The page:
Friday, October 28, 2005

Australian police are being advised to treat Muslim domestic violence cases differently out of respect for Islamic traditions and habits

Liam Houlihan:

Officers are also being urged to work with Muslim leaders, who will try to keep the families together.

Women's groups are concerned the politically correct policing could give comfort to wife bashers and keep their victims in a cycle of violence.

The instructions come in a religious diversity handbook given to Victorian police officers that also recommends special treatment for suspects of Aboriginal, Hindu and Buddhist background.

Some police officers have claimed the directives hinder enforcing the law equally.

Police are told: "In incidents such as domestic violence, police need to have an understanding of the traditions, ways of life and habits of Muslims."

They are told it would be appreciated in cases of domestic violence if police consult the local Muslim religious leader who will work against "fragmenting the family unit".

Islamic Women's Welfare Council head Joumanah El Matrah called the guidelines appalling and dangerous.

"The implication is one needs to be more tolerant of violence against Muslim women but they should be entitled to the same protection," Ms El Matrah said.

"Police should not be advising other officers to follow those sorts of protocols.

"It can only lead to harm."

Ms El Matrah said Muslim leaders should be brought into domestic violence investigations only if requested by the abused woman.

The guide also advises officers not to hold interviews with Aboriginal suspects or set court hearings during Aboriginal ceremonies involving "initiation, birth, death, burials, mourning periods, women's meetings and cultural ceremonies in general".

They are told to interview Baha'i suspects only after sunset in the fasting month.

And they are cautioned that when a Sikh is reading the Sikh Holy Script -- a process that normally takes 50 hours -- "he should not be disturbed".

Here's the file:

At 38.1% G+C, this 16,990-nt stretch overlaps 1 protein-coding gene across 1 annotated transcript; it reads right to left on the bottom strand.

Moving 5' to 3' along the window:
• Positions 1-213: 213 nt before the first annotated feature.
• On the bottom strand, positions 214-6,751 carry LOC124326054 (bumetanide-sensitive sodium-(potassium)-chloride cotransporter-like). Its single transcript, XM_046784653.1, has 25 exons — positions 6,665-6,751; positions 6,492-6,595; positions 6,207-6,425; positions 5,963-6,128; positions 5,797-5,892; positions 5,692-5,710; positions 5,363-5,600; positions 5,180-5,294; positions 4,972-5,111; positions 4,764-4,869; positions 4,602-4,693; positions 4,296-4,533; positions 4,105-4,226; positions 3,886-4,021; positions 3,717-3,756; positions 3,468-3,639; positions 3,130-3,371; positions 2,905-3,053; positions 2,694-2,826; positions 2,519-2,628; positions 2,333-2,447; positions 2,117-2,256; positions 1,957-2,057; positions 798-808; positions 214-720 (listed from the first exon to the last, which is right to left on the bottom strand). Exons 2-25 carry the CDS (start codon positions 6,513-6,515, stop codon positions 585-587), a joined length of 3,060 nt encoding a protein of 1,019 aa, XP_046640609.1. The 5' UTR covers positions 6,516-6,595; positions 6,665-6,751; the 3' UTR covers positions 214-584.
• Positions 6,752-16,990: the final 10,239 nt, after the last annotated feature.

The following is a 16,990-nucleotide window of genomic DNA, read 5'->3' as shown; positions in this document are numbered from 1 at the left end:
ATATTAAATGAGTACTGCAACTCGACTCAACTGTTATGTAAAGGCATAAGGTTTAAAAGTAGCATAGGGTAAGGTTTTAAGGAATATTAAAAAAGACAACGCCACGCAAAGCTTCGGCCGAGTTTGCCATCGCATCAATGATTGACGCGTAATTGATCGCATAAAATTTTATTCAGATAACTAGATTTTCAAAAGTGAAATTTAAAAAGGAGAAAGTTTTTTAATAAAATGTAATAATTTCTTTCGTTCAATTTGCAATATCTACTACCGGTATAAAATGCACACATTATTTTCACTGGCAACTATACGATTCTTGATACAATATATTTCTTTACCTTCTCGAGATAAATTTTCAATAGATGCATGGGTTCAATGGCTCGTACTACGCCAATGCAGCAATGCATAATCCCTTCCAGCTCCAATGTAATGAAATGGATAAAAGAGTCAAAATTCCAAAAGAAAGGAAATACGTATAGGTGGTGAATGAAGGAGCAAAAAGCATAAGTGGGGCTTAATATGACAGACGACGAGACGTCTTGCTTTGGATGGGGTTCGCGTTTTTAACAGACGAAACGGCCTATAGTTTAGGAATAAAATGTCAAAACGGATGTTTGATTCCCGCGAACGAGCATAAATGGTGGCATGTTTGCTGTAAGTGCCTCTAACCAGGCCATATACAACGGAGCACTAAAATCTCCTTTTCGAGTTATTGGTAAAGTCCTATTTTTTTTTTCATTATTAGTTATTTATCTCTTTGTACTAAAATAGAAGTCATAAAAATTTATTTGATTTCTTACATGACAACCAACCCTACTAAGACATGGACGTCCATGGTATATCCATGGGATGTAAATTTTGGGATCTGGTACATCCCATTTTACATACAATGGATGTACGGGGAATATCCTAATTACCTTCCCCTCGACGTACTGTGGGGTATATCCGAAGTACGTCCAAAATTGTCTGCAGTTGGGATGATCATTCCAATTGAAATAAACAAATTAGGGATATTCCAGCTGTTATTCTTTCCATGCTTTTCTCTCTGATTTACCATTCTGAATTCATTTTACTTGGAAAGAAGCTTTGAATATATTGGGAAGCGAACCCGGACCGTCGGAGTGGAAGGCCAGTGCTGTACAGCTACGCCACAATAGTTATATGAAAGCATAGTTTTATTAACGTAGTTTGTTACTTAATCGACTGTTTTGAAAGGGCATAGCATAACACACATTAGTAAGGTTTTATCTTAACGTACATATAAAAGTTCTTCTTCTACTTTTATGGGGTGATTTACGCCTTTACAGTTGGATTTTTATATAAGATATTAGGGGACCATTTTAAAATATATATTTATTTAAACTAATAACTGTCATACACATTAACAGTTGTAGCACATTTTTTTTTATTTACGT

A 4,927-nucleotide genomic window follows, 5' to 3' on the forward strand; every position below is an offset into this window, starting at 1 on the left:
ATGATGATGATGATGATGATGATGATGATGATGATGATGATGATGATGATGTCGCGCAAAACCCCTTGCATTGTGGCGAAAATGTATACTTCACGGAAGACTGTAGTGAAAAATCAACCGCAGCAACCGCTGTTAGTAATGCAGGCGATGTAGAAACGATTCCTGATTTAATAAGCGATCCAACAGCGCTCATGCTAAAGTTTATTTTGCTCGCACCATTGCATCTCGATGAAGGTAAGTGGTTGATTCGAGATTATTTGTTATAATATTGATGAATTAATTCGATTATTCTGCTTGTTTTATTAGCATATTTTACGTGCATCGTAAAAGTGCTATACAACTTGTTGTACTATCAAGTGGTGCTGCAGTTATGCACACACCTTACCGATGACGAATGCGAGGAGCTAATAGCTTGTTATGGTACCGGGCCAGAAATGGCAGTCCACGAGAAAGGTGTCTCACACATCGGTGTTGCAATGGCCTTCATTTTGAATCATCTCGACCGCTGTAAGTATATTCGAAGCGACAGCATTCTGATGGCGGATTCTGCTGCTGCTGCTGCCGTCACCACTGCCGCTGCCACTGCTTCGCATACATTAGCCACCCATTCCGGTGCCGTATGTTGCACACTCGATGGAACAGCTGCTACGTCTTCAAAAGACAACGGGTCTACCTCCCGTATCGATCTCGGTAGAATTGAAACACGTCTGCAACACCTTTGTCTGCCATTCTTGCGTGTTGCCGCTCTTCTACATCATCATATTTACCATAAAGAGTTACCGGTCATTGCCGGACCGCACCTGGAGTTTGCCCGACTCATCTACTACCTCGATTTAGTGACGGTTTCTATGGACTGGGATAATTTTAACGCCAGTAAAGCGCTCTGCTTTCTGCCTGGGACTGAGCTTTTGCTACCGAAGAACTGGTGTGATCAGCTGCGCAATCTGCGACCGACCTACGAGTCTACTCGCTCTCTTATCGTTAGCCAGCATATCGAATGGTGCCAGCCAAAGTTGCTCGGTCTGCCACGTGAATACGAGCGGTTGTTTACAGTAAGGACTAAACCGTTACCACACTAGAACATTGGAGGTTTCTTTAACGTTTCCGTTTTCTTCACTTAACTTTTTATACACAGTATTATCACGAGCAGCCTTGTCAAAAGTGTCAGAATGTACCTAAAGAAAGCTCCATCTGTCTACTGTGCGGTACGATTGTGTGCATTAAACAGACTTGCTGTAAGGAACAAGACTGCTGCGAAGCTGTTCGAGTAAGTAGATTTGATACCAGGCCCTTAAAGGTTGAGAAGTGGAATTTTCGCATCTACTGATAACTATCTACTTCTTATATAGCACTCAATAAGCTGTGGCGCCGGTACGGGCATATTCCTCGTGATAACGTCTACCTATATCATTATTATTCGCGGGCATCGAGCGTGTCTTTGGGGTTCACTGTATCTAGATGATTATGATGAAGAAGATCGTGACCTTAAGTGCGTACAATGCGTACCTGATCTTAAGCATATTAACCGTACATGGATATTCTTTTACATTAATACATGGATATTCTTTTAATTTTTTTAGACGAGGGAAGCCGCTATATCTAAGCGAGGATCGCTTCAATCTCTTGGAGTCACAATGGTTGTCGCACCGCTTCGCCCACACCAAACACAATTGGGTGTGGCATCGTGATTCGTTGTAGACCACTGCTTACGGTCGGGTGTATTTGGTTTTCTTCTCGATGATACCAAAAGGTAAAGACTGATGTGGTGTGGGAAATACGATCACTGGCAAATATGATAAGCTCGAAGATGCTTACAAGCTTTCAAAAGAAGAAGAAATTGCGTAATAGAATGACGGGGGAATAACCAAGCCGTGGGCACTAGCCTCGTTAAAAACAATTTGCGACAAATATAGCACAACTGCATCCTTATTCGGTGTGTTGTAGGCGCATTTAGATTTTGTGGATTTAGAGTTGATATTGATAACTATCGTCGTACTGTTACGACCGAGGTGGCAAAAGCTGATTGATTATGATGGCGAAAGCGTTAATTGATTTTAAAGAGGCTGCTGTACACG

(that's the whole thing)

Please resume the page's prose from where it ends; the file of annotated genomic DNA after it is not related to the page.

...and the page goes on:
The 50,000 handbooks instruct police to take shoes off before entering Buddhist and Hindu houses and mosques, and remove hats before entering or searching churches.

They are warned that taking photos or samples from Aboriginal suspects could raise fears they could be used for sorcery and spiritual mischief.

Australasian Police Multicultural Advisory Bureau head Gerard Daniells, who created the 82-page full-colour handbook, said common sense would prevail over the guide in an emergency.

Mr Daniells said the next edition would include Maori spiritual beliefs and practices.

The glossy guides would have cost at least $300,000 to produce, a printing industry expert said.

Police Association secretary Paul Mullet said members had an appreciation of different cultures but their overriding concern was for safety of the community.

Brash appoints political correctness eradicator


At 12:14 PM, Anonymous Anonymous said...

Yes, well, I guess being a good host, or colonizee, does require respecting the wishes and customs of the guests, or colonizers. I'm sure Miss Manners would agree.


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